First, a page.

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The Mets are just five games out of first place in the NL East, so I was
going to do a column on exactly how this happened. My mother is a big Mets
fan, bless her heart, and when I mentioned my intention, she about disowned
me, mindful of
the evil
things I’ve done to the Padres
over the past two
seasons.

So, being the good son, I’ll set the Amazins aside for now, and write about
something else.

Dave Pease, BP’s Webmaster and all-around good guy, sent me this
after
reading yesterday’s Daily Prospectus
:


[Scott] Rolen is the second best third baseman in the NL? Seen a
Padres game lately, Joe?


He wasn’t the only reader to react this way, as my contention that Rolen had
established himself as the #2 man in the NL at his position–behind
Chipper Jones–caught a number of people by surprise.

Let’s get one objection out of the way: Albert Pujols hasn’t played
enough third base to be part of this discussion. He’s had an amazing season,
one of the all-time great rookie campaigns, and he is a huge part of the
Cardinals’ being wild-card leaders. But he’s played just 423 2/3 innings at
third base, which is just over a third of his total innings in the field
this season. Part of that is manager’s decision, but he does have a .748
Zone Rating, which would rank him about even with Aramis Ramirez as
the second-worst glove man in the league. His DP-to-errors ratio–one
quick’n’dirty way of evaluating a third baseman–is 17-to-10, below the
benchmark of two-to-one. There are sample-size issues here, so this isn’t
the final word on Pujols’s defense, but the performance analysis works
against him right now.

Pujols may be the best third baseman in the league a year from now, but
let’s let him establish that he’s a third baseman at all before comparing
him to guys with 1,000 innings at the position.

That leaves the guy to whom Dave is referring, and the name that showed up
most often in my inbox: Phil Nevin. Nevin is having a huge season,
almost ten years after being the #1 overall pick in the 1992 draft. It’s
kind of hard to believe he was considered a prospect flop, acquired from the
Angels for Andy Sheets, less than three years ago.

Nevin has clearly outhit Rolen this season, and overall since coming to the
National League:


             AB    H  2B  3B  HR  BB  SB CS   AVG  OBP  SLG  EqA  EqR
Nevin 1999  383  103  27   0  24  51   1  0  .269 .352 .527 .284   61
Rolen 1999  421  113  28   1  26  67  12  2  .268 .368 .525 .282   66

Nevin 2000 538 163 34 1 31 59 2 0 .303 .374 .543 .296 90 Rolen 2000 483 144 32 6 26 51 8 1 .298 .370 .551 .285 75

Nevin 2001 496 152 28 0 36 66 4 4 .306 .390 .581 .325 105 Rolen 2001 517 152 38 1 22 64 15 5 .294 .376 .499 .297 89


The two players raw numbers look fairly close in 1999 and 2000, but Nevin’s
home park–Qualcomm Stadium–is a much tougher place for hitters than
Rolen’s Veterans Stadium. At the plate and on the bases, Nevin has been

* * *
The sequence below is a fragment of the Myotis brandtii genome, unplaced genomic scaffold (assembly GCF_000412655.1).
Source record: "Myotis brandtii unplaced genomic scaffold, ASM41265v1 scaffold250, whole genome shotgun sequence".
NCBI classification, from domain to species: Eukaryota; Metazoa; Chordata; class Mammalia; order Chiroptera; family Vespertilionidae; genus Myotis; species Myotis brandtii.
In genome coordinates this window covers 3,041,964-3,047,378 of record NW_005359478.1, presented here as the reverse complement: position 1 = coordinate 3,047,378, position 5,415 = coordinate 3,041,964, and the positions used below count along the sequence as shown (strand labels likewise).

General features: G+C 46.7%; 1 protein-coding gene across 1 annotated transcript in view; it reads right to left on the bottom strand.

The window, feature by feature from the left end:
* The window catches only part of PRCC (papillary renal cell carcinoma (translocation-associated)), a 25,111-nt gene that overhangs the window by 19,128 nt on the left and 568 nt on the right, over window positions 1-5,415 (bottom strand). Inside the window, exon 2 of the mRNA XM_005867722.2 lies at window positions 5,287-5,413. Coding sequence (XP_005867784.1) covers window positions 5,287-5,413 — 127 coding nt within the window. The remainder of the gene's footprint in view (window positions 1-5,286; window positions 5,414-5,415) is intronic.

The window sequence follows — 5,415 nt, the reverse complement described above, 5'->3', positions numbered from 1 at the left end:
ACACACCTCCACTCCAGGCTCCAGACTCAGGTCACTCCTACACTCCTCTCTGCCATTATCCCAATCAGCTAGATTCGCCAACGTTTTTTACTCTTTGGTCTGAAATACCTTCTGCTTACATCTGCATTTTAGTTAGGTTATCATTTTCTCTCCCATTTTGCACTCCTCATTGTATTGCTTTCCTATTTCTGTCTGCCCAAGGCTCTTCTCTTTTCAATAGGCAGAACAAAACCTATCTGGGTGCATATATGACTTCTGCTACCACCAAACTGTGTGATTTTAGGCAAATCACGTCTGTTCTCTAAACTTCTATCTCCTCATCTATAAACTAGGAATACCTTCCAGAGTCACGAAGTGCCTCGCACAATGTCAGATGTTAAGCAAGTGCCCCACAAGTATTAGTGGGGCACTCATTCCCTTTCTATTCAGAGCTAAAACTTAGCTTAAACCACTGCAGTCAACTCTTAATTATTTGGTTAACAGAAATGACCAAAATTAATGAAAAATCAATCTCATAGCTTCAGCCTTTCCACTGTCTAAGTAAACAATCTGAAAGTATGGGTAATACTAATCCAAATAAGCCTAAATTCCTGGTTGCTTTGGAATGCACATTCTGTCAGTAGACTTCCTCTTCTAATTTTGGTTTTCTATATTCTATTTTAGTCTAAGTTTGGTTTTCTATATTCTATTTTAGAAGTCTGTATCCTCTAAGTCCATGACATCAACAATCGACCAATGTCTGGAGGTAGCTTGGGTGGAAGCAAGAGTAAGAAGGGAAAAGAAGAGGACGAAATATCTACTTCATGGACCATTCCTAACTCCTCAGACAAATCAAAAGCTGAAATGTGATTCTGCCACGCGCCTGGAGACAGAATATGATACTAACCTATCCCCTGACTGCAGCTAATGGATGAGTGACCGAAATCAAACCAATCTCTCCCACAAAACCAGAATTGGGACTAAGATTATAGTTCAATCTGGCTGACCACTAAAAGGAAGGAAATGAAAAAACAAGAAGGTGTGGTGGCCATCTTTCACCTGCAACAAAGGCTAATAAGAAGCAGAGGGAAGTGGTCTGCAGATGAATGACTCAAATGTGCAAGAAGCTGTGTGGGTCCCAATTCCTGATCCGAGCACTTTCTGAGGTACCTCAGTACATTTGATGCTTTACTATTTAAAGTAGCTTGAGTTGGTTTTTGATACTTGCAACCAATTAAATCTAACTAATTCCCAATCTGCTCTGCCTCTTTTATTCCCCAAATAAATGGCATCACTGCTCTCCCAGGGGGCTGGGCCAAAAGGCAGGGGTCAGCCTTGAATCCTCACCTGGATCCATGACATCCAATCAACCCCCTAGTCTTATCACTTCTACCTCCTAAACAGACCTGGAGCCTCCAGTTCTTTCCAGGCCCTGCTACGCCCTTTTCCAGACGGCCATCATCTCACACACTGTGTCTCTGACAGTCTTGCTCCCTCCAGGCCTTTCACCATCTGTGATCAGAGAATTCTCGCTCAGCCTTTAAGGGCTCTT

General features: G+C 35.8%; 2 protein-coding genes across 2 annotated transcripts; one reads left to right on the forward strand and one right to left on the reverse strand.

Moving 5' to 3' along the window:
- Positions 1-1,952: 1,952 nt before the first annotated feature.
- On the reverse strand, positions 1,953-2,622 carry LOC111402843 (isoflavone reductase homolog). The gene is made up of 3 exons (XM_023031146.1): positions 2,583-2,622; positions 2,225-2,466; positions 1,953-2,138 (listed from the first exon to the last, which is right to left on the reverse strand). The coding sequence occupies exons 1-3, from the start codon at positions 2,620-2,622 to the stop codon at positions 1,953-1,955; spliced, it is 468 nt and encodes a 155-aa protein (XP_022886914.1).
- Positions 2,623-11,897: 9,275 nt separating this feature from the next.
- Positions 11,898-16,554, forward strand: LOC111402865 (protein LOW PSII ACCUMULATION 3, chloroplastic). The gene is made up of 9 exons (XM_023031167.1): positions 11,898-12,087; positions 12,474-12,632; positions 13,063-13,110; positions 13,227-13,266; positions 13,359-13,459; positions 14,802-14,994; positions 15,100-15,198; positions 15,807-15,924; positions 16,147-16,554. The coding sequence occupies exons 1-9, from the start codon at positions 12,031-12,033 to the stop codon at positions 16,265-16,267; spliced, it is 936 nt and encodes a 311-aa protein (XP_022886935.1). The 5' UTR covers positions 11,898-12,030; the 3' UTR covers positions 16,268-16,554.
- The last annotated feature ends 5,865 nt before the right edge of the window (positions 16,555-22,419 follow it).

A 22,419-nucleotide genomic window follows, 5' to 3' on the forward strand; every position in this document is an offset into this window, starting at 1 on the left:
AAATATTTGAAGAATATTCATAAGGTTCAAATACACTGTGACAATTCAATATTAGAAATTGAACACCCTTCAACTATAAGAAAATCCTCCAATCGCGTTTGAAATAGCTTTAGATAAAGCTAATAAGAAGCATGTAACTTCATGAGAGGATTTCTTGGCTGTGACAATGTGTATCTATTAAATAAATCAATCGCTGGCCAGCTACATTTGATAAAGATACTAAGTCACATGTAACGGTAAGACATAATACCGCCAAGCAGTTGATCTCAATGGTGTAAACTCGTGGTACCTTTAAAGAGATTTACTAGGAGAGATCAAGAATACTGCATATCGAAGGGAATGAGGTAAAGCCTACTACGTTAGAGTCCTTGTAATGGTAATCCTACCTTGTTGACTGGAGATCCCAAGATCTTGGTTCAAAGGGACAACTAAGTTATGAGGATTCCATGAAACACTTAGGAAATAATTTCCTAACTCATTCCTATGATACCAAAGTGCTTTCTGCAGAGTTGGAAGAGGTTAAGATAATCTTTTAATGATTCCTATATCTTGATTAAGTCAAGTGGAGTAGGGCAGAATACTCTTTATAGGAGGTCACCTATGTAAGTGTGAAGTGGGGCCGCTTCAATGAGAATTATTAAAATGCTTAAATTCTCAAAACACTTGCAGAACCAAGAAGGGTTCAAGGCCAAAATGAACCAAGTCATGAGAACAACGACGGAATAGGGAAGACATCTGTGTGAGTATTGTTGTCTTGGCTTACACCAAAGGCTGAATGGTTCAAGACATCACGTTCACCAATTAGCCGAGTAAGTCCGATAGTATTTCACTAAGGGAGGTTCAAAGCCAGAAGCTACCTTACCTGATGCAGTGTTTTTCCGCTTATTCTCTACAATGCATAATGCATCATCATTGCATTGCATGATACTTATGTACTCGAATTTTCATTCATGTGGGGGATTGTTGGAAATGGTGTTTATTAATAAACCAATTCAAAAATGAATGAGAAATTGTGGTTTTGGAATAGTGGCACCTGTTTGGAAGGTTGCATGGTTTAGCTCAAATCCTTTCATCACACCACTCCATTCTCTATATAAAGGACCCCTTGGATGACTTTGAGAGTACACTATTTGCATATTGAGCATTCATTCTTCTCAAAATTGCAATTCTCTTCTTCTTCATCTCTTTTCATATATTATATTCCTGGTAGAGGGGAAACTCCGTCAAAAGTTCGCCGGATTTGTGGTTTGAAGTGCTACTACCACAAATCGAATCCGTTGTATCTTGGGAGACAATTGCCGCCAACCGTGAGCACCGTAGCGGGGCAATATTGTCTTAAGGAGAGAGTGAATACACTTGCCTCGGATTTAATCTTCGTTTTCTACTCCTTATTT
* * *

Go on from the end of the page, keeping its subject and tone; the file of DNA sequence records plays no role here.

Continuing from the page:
about 15 runs per season better than Rolen for the past two years, or
between one and one-and-a-half wins.


              Inn    PO     A    E   DP    Pct.     RF      ZR
Nevin 1999    533    36   130    3   13   .982    2.81    .847
Rolen 1999    962   112   225   14   21   .960    3.15    .869

Nevin 2000 1213 97 242 26 22 .929 2.52 .775 Rolen 2000 1080 89 245 10 14 .971 2.78 .818

Nevin 2001 1117 84 238 25 24 .928 2.60 .759 Rolen 2001 1222 95 303 10 20 .975 2.93 .830


The gap between these two players in the field is wide. Toss out range
factor–which can be badly distorted by opportunities-and focus on Rolen’s
big edges on Nevin in fielding percentage (which very roughly measures
efficiency) and zone rating (which is a good measurement of range). These
advantages have been constant for two seasons. Rolen is one of the best
defensive third basemen in the game, while Nevin is one of the worst.

People who see the Padres more than I do emphasize that Nevin doesn’t get
much help from Ryan Klesko, who they say handles throws poorly. That
needs to be considered, although my observation is that Nevin has problems
going to the line and has poor hands. I don’t see Rolen enough to proffer
any subjective opinion about him.

The issue is whether Rolen’s advantage with the glove over Nevin is worth
more than one win or so a season, which would pull him even with the Padre
slugger. My judgment yesterday, without getting this deeply into it, was
that it does. Today, having looked more closely, I’m even more convinced.
Rolen is saving between 25 and 40 hits per season, some of them doubles,
that Nevin is allowing. Linear weights–just to use one tool–calls 20
singles and five doubles 12.3 runs, which is the low estimate of the
difference between the gloves of Nevin and Rolen, and would just about make
up the gap between them at the plate.

There’s a lot of uncertainty in the defensive metrics we have today, and
this analysis demonstrates that shortcoming. That said, when the defensive
metrics all point in the same direction, and they agree with the
established reputation of the players, I’m inclined to agree with the
conclusion.

So I stand by this: Scott Rolen is the second-best third baseman in the
National League.

Joe Sheehan is an author of Baseball Prospectus. You can contact him by
clicking here.

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